By: FATIMA B. BADURIA
The path towards achieving one’s dream is seldom an independent venture as other peoples’ influences constantly leave impressions on the road being paved. Most of the time, this impact comes from their voices, which are powerful enough to reverberate in a person’s mind.
Pangarap, a virtual play by Yugto Productions, has become one of those voices for its viewers. Under the leadership of directors Angelo Agito and Raven Arellano and writers Andrea Gatera and Tiffany Melo, it speaks of the difficulties of chasing one’s ambitions. Due to matters that may be out of one’s control, this relentless pursuit can be diminished. However, despite obstacles, these ambitions can be constantly rekindled through commitment and perseverance.
The play revolves around the struggles of Paula (Jocaz David) chronicled through a Zoom meeting. With a well-laid architectural route imposed by her journalist elder brother, she unveils her hopes of becoming a writer.
In spite of her determination to brew stories, she could only succeed in concocting clichés. Quick to detail this blemish is Dawn (Irish Vistan), with her keen eye on defects and remarkable wariness. To Paula’s rescue, Pash (Cyrille Coronado) arrives in spite of Dawn’s outright disapproval for inviting her. The affirmative and encouraging newcomer contrives a unique storyline, which the aspiring writer immediately takes on.
The narrative’s progress is then impeded by the arguments between Dawn and Pash. Their contrasting perspectives lead to a heated dispute, with Paula caught in the crossfire. This uproar fills her to the brim, causing her to have an outburst. The emotive scene is immediately broken as Robert (John Aldecoa), her elder brother, joins the call.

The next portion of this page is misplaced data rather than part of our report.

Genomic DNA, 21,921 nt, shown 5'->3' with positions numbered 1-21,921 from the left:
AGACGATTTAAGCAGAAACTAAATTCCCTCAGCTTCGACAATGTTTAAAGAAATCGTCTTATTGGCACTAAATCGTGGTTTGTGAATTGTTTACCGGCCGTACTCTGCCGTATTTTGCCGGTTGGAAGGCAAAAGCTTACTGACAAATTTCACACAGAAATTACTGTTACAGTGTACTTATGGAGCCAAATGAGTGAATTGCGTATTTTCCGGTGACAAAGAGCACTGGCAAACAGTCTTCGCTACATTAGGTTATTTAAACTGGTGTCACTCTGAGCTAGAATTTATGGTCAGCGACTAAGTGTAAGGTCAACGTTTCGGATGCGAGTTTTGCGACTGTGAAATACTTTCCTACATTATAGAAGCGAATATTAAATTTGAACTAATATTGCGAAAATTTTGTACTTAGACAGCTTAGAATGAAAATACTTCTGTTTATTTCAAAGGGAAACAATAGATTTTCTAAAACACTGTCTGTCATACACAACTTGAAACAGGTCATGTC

Despite the buildup, the hints at Paula’s waning mental health end superficially as the play attempts to stay true to a light theme. Although cast as the foreground of the plot, her mental state unravels into loosely sewn fragments of the story. Repeated questions of her having taken her medicine both acknowledge and emphasize her mental illness, but the lack of detail may leave viewers in the dark.
Limitations are also present from the virtual setting, which applies to both viewers and performers. For the audience, overlapping dialogue may be difficult to understand as one voice would overshadow the others. As for the performers, their faces are framed as the main spectacle. This immediately draws attention to their expressions and their occasional drop of character. Losing grip of the emotions, though brief, becomes very noticeable for the audiences. Nevertheless, the actors still remain fresh.
That being said, the virtual stage did not hinder the performance. The production team utilized the platform as if it was a physical stage, including audience-interactive elements. This is clearly exhibited in the blocking of the characters. Most conspicuous is how Dawn and Pash’s frames were always above Paula’s. Moreover, in one scene with Robert, he and Paula are positioned at opposite sides of their abreast frames. This emphasizes the gap between them.
Furthermore, the play concludes with a wonderfully crafted and striking message: passion and mindfulness should blend harmoniously. To do this, one must learn to recognize the power of their own voice, which also needs to remain in consonance with those of others.
In brief, Pangarap succeeds in telling an engaging and relevant tale. It is a compact force that provides inspiration, complementing the doubts and fears arising during the pandemic. To the viewers, the play promotes individual visions and aspirations. Whether feeling the rigid blows of uncertainty or great waves of passion, it has found a way to harmonize with either one. The upshot is a burst of motivation that can truly resonate with audiences. F